Collection: Juozas Bagdonas

1911–2005, Lithuania

Born in 1911 in Antruoji Videikiai (Plungė district). From 1929, Juozas Bagdonas studied at the Kaunas School of Art and in J. Vienožinskis' studio. The first exhibition was held in Kaunas in 1933, later in Riga, Tallinn. In 1938, at the age of just 26, the artist won the first state prize for a figurative composition "Returning from the Sea" at an exhibition in Kaunas commemorating the 20th anniversary of Lithuania's Independence. From 1938 to 1940, he was the secretary of the board of the Lithuanian Artists' Union. From 1941 to 1944, he worked at the Vilnius Art Museum (now the Lithuanian Art Museum), and at the Vilnius School of Decorative Arts. In 1944, he left for Germany, and in 1948, for Bogotá, Colombia. From 1948 to 1958, while living in Bogotá, Colombia, he established a studio for modern ceramics and decorative sculpture, creating abstract compositions by modeling and glazing with vivid colors. Later, in 1958, after settling in the United States, the artist worked as a painter of abstract expressionism style but sometimes created spatial, abstract constructive sculptures. In 1960, he held the first exhibition of abstract art at the Lithuanian House in Baltimore, and later his exhibitions were exhibited in other Lithuanian colonies: in Philadelphia, Chicago, Detroit, Boston, Toronto, Hamilton, Cleveland, Los Angeles, Hartford, Woodhaven. In 1960, he founded a prestigious art gallery in Washington, D.C., where he organized exhibitions of American artists. After the restoration of independence in Lithuania, he held exhibitions in Lithuania: in 1992 in Vilnius, in 1993 in Kaunas, in 1993 in Plungė. From 1999, he lived in Plungė. His works are held by museums in Vilnius, Kaunas, Plungė, Klaipėda, Telšiai, and by collectors in Lithuania and abroad. In 1972, he published the album "Juozas Bagdonas". He died in 2005 in Plungė.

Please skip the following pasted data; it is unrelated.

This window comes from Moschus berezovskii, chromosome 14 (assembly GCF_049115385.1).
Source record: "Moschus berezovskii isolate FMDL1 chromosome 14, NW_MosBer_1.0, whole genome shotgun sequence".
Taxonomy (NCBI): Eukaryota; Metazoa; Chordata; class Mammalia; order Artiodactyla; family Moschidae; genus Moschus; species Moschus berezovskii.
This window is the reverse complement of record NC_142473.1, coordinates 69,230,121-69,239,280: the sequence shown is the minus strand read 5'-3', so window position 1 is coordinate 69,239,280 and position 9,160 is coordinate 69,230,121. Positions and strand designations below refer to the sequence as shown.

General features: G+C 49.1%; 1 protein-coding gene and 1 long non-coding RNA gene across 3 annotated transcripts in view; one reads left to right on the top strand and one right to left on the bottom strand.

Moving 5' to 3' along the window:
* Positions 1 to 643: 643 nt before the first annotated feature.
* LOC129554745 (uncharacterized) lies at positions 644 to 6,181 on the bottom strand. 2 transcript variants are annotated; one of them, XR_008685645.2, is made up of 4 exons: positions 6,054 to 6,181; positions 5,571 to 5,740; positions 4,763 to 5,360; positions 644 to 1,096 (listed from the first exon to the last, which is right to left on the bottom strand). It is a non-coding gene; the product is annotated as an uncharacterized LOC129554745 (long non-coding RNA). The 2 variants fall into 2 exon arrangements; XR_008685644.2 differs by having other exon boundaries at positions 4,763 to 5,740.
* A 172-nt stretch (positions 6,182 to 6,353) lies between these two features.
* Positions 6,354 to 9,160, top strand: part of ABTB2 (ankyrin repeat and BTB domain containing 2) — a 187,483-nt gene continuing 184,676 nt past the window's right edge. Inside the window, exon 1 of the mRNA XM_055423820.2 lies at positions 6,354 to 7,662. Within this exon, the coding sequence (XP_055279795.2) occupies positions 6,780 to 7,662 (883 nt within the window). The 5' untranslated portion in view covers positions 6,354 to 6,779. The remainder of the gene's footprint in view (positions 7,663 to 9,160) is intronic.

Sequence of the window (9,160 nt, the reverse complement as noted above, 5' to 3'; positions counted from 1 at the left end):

Juozas Bagdonas' oeuvre evolved in constant change, oscillating between realistic painting in the Lithuanian period and impressionistic German period watercolor landscapes. In 1958, he returned to oil painting, but it was already influenced by abstract expressionism. Early paintings are characterized by stylized organic and geometric shapes and contours typical of abstract painting of that time, vitrally framing the forms. In the mid-1960s, a unique style emerged, conveyed by bold, energetically applied abstract forms constructed with a wide brush – clear, rough, solid. The composition of these forms is characterized by dynamism – they whirl, burst, rise and fall, creating the impression of a changing yet firmly restrained element. The painter uses combinations of pure, vivid colors - reds, yellows, blues - often including dark - black, brown tones, giving the color scheme a sense of bitterness, severity.

Prepared according to: Laučkaitė L. (2003). Lietuviai anapus tradicinio modernizmo. In: Išeivijos dailė (p. 132). Vilnius: KFMI.